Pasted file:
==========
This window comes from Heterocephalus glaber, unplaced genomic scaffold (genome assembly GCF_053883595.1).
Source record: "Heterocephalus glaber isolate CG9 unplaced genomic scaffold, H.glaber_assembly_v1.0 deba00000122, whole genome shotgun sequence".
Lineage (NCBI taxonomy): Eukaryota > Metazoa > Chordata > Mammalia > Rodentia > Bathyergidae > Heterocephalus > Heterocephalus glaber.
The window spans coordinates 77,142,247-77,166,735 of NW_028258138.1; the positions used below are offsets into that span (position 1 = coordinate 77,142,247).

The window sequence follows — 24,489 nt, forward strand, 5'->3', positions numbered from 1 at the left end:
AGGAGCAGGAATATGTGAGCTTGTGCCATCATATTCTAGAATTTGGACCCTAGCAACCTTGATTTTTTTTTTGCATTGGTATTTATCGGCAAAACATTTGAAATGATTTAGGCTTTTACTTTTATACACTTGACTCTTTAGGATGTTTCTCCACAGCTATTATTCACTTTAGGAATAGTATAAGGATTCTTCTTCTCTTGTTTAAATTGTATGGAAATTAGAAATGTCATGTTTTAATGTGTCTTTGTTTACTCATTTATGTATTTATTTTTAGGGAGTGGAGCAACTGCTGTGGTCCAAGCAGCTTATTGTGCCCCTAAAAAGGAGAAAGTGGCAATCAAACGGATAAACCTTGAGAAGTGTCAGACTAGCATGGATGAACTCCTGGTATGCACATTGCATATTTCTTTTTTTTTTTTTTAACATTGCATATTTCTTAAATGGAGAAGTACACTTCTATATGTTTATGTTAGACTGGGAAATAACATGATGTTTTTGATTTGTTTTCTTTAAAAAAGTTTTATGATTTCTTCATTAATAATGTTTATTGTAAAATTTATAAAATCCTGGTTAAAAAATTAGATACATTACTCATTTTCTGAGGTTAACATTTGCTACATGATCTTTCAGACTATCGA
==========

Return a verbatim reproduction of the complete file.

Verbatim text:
This window comes from Heterocephalus glaber, unplaced genomic scaffold (genome assembly GCF_053883595.1).
Source record: "Heterocephalus glaber isolate CG9 unplaced genomic scaffold, H.glaber_assembly_v1.0 deba00000122, whole genome shotgun sequence".
Lineage (NCBI taxonomy): Eukaryota > Metazoa > Chordata > Mammalia > Rodentia > Bathyergidae > Heterocephalus > Heterocephalus glaber.
The window spans coordinates 77,142,247-77,166,735 of NW_028258138.1; the positions used below are offsets into that span (position 1 = coordinate 77,142,247).

The window sequence follows — 24,489 nt, forward strand, 5'->3', positions numbered from 1 at the left end:
AGGAGCAGGAATATGTGAGCTTGTGCCATCATATTCTAGAATTTGGACCCTAGCAACCTTGATTTTTTTTTTGCATTGGTATTTATCGGCAAAACATTTGAAATGATTTAGGCTTTTACTTTTATACACTTGACTCTTTAGGATGTTTCTCCACAGCTATTATTCACTTTAGGAATAGTATAAGGATTCTTCTTCTCTTGTTTAAATTGTATGGAAATTAGAAATGTCATGTTTTAATGTGTCTTTGTTTACTCATTTATGTATTTATTTTTAGGGAGTGGAGCAACTGCTGTGGTCCAAGCAGCTTATTGTGCCCCTAAAAAGGAGAAAGTGGCAATCAAACGGATAAACCTTGAGAAGTGTCAGACTAGCATGGATGAACTCCTGGTATGCACATTGCATATTTCTTTTTTTTTTTTTTAACATTGCATATTTCTTAAATGGAGAAGTACACTTCTATATGTTTATGTTAGACTGGGAAATAACATGATGTTTTTGATTTGTTTTCTTTAAAAAAGTTTTATGATTTCTTCATTAATAATGTTTATTGTAAAATTTATAAAATCCTGGTTAAAAAATTAGATACATTACTCATTTTCTGAGGTTAACATTTGCTACATGATCTTTCAGACTATCGA